The trail straight out of Lima was some of the most difficult on the entire route. It’s 103 miles along the divide, or four approximately 25 mile days. Each day consisted of 5,000 feet of climbing, give or take a few hundred. We have not encountered terrain that undulating for that many days in a row since Colorado. The one thing that make it easier is that Montana/Idaho are simply lower than Colorado. Whereas the route in Colorado was at 11,000-13,000 feet, in Montana it’s at 8,000 to 10,000 feet. That makes a significant difference in effort, recovery and appetite.

Day one out of Lima was very challenging. The route followed the sage covered spine of the divide, climbing steeply 200 to 300 feet at a time. On the profile map, this day looked like an EKG machine, with steep peaks and valleys. A long two hour consistent climb is much easier on the body than repeated short, steep, punchy climbs. Elaine and I reminded each other that this was great ski training, turned up the volume on the music, and suffered through it. If we have one ability, it is an ability to shut off the mind and suffer for hours on end. This was no longer a meandering hike through the west – it was intervals up hills behind our house, hour 23 of Expedition Amundsen, Richmond Ridge of the Elk Mountain Grand Traverse, and the hours of pain training and racing that we’ve grown accustomed to.

While the initial day was the queen stage of the route between Lima and Leadore, the other days offered similar feels. Long grassy ridgelines, steep climbs and descents, occasional forests, cows aplenty and a hazy atmosphere filled with smoke. There were exceptions, however. We camped at a place called Deadman Lake on night two, a beautiful blue oasis in a forest, and caught a couple Cutthroat Trout. The last day featured a climb up to the top of Elk Mountain that will be our last foray above 10,000 feet of the trip. The rock cut bench trail reminded me of the route up Lake Ann Pass in the Sawatch…it felt good to get up high.


Of course a highlight of this section was the much anticipated eclipse of 2017. For most of the hike, this eclipse has actually been something we’ve been nervous about, as we did not want to be in a town during the event. Hotel rooms that are normally $50 in Casper, Wyoming were selling for $600 on eclipse weekend. Our goal was to be deep in the backcountry during eclipse madness for the simple reason of expense.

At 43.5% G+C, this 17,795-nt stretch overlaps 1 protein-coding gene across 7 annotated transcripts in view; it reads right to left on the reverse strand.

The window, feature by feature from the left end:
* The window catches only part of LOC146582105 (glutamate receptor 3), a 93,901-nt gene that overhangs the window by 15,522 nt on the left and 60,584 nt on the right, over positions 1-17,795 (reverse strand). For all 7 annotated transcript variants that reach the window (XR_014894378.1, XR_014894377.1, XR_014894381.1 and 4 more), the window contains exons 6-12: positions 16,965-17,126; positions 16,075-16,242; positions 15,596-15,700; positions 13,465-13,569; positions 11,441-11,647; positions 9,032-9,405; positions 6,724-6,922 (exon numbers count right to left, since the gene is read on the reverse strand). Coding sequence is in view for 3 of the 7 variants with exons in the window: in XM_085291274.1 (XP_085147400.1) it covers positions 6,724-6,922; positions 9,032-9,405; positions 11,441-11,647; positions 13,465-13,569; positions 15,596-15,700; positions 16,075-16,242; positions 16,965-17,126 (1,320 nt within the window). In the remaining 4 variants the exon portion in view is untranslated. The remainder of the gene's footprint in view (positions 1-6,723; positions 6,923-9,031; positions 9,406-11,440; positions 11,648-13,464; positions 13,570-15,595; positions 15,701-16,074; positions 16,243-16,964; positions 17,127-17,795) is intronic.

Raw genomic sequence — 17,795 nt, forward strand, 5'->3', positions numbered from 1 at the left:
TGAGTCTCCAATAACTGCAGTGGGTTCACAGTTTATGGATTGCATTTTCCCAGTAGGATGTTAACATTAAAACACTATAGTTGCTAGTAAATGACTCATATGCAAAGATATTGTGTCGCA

We timed it well. Our hiking during the eclipse was along a high ridge on the divide and there was nobody around. We purchased the glasses and enjoyed watching it grow. We decided to lunch early and witnessed a 99% totality, with about five minutes of very surreal beauty. The land turned sunset color but the shadows were still coming from directly above. And then it got cold, very cold, perhaps a 20 degree drop in temperature. Perhaps the most significant thing I got out of the experience is how life on earth basically is sun driven. Without it, I suspect life on earth would cease in a few years. It’s a fragile balance we live on.

Eclipses aside, on a 3,000 mile hike one encounters much beauty. But honestly, sometimes it’s moving forward through terrain that is less inspiring. This would be an accurate portrayal of the section from Lima to Leadore. Beautiful in its remoteness and open western feel, but not spectacularly so. However, as we move north, the promise of more jagged peaks, deeper forests and true Wilderness beckons. We are entering the land of Lewis and Clark, wolf packs, designated Wilderness areas and one of the greatest National Parks in the land. Good things lie ahead, however challenging it may be to get there.

Leadore is a fascinating town. A main road runs through a mountain valley surrounded by ranch land and sage hills. The town consists of a few houses, a restaurant/bar, a hotel and some very interesting locals. We are in the heart of the wolf controversy here. Indeed, google search Leadore and wolves and you’ll find numerous accounts of ranchers who have lost many heads of cattle and sheep as a result of wolf depravation. Wolf trapping and hunting is common here.